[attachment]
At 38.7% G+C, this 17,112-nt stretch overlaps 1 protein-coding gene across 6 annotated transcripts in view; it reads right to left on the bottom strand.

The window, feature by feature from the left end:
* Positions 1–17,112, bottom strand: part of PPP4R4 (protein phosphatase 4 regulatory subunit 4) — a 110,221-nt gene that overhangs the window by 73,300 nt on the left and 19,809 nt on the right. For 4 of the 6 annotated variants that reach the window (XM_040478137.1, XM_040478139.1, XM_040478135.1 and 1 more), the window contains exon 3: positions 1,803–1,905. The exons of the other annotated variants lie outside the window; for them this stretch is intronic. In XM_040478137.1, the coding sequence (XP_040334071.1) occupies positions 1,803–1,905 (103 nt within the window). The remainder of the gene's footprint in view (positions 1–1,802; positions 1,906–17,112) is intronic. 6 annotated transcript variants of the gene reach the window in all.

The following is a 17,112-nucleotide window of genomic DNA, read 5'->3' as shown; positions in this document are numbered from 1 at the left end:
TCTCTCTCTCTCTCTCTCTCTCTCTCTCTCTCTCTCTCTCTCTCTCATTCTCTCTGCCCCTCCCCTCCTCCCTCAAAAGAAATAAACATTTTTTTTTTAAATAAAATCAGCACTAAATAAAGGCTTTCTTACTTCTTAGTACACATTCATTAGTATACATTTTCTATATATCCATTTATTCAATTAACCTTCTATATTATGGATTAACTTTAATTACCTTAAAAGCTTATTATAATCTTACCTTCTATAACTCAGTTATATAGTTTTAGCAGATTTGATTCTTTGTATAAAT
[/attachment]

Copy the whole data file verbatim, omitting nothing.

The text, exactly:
At 38.7% G+C, this 17,112-nt stretch overlaps 1 protein-coding gene across 6 annotated transcripts in view; it reads right to left on the bottom strand.

The window, feature by feature from the left end:
* Positions 1–17,112, bottom strand: part of PPP4R4 (protein phosphatase 4 regulatory subunit 4) — a 110,221-nt gene that overhangs the window by 73,300 nt on the left and 19,809 nt on the right. For 4 of the 6 annotated variants that reach the window (XM_040478137.1, XM_040478139.1, XM_040478135.1 and 1 more), the window contains exon 3: positions 1,803–1,905. The exons of the other annotated variants lie outside the window; for them this stretch is intronic. In XM_040478137.1, the coding sequence (XP_040334071.1) occupies positions 1,803–1,905 (103 nt within the window). The remainder of the gene's footprint in view (positions 1–1,802; positions 1,906–17,112) is intronic. 6 annotated transcript variants of the gene reach the window in all.

The following is a 17,112-nucleotide window of genomic DNA, read 5'->3' as shown; positions in this document are numbered from 1 at the left end:
TCTCTCTCTCTCTCTCTCTCTCTCTCTCTCTCTCTCTCTCTCTCTCATTCTCTCTGCCCCTCCCCTCCTCCCTCAAAAGAAATAAACATTTTTTTTTTAAATAAAATCAGCACTAAATAAAGGCTTTCTTACTTCTTAGTACACATTCATTAGTATACATTTTCTATATATCCATTTATTCAATTAACCTTCTATATTATGGATTAACTTTAATTACCTTAAAAGCTTATTATAATCTTACCTTCTATAACTCAGTTATATAGTTTTAGCAGATTTGATTCTTTGTATAAAT